Portofino Resort- Now with a new BEACH BAR!!
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#183350 - 10/20/05 10:32 PM a lee' history mon
Sir Isaac Newton Offline
The next time you are washing your hands and complain because the
water temperature isn't just how you like it, think about how things used
to be. Here are some facts about the 1500s:

These are interesting...

Most people got married in June because they took their yearly bath
in May, and still smelled pretty good by June. However, they were starting
to smell, so brides carried a bouquet of flowers to hide the body odor. Hence
the custom today of carrying a bouquet when getting married.

Baths consisted of a big tub filled with hot water. The man of the
house had the privilege of the nice clean water, then all the other sons and
men, then the women and finally the children. Last of all the babies. By then
the water was so dirty you could actually lose someone in it. Hence the
saying,"Don't throw the baby out with the bath water."

Houses ! had thatched roofs-thick straw-piled high, with no wood
underneath. It was the only place for animals to get warm, so all the cats and
other small animals (mice, bugs) lived in the roof. When it rained it
became slippery and sometimes the animals would slip and off the roof.
Hence the saying "It's raining cats and dogs."

There was nothing to stop things from falling into the house. This
posed a real problem in the bedroom where bugs and other droppings could
mess up your nice clean bed. Hence, a bed with big posts and a sheet hung
over the top afforded some protection. That's how canopy beds came into
existence.

The floor was dirt. Only the wealthy had something other than dirt.
Hence the saying "dirt poor." The wealthy had slate floors that would get
slippery in the winter when wet, so they spread thresh (straw) on floor to
help keep their footing. As the winter wore on, they added more thresh until
when you opened ! the door it would all start slipping outside. A piece of wood
was placed in the entranceway. Hence the saying a "thresh hold."

(Getting quite an education, aren't we?)

In those old days, they cooked in the kitchen with a big kettle that
always hung over the fire. Every day they lit the fire and added things to
the pot.They ate mostly vegetables and did not get much meat. They would eat
thestew for dinner, leaving leftovers in the pot to get cold overnight
and then start over the next day. Sometimes stew had food in it that had been
therefor quite a while. Hence the rhyme, "Peas porridge hot, peas porridge cold, peas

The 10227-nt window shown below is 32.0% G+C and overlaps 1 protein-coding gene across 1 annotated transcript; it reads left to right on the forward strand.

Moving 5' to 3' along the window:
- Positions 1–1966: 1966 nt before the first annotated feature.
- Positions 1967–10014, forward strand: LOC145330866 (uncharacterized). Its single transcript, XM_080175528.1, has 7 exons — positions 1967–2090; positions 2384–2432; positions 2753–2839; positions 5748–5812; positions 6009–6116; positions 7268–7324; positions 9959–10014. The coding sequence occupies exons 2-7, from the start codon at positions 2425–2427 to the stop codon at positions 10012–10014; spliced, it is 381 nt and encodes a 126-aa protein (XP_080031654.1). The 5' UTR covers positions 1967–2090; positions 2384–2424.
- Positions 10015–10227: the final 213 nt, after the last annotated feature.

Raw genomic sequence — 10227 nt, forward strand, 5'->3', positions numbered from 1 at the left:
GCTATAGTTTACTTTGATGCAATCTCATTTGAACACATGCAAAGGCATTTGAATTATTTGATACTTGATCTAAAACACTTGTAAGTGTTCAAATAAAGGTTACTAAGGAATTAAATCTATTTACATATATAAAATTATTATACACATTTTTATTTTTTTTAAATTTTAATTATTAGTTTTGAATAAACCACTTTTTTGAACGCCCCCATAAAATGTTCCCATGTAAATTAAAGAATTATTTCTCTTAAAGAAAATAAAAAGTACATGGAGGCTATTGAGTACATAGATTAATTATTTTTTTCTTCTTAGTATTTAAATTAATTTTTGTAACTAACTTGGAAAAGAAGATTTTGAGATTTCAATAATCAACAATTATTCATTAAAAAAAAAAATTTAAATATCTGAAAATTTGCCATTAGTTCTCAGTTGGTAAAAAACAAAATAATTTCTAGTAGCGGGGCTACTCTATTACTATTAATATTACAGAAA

porridge in the pot nine days old."

Sometimes they could obtain pork, which made them feel quite special. When
visitors came over, they would hang up their bacon to show off. It was a
sign of wealth that a man could "bring home the bacon." They would
cut off a little to share with guests and would all sit around ! and "chew the
fat."

Those with money had plates made of pewter. Food with high acid
content caused some of the lead to leach onto the food, causing lead
poisoning death. This happened most often with tomatoes, so for the next 400
years or so, tomatoes were considered poisonous.

Bread was divided according to status. Workers got the burnt bottom
of the loaf, the family got the middle, and guests got the top, or "upper
crust."

Lead cups were used to drink ale or whisky. The combination would
sometimes knock the imbibers out for a couple of days. Someone walking along
the road would take them for dead and prepare them for burial. They were laid
out on the kitchen table for a couple of days and the family would gather
around and eat and drink and wait and see if they would wake up. Hence the
custom of holding a "wake."

England is old and small and the local folks started running out of
places to bury people. So they would dig up coffins and would take the
bones to a "bone-house" and reuse the grave. When reopening these coffins, 1
out of 25 coffins were found to have scratch marks on the inside and they
realized they had been burying people alive. So they would tie a string on
the wrist of the corpse, lead it through the coffin and up through the ground
and tie it to a bell. Someone would have to sit out in the graveyard all
night (the "graveyard shift") to listen for the bell; thus, someone could be
"saved by the bell" or was considered a "dead ringer."

And that's the truth... Now, whoever said that History was boring ! ! !
_________________________
Check out my site: www.ambergriscayerealestate.net

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#183351 - 10/21/05 01:47 AM Re: a lee' history mon
NYgal Offline
Thanks..I love a bit of history smile

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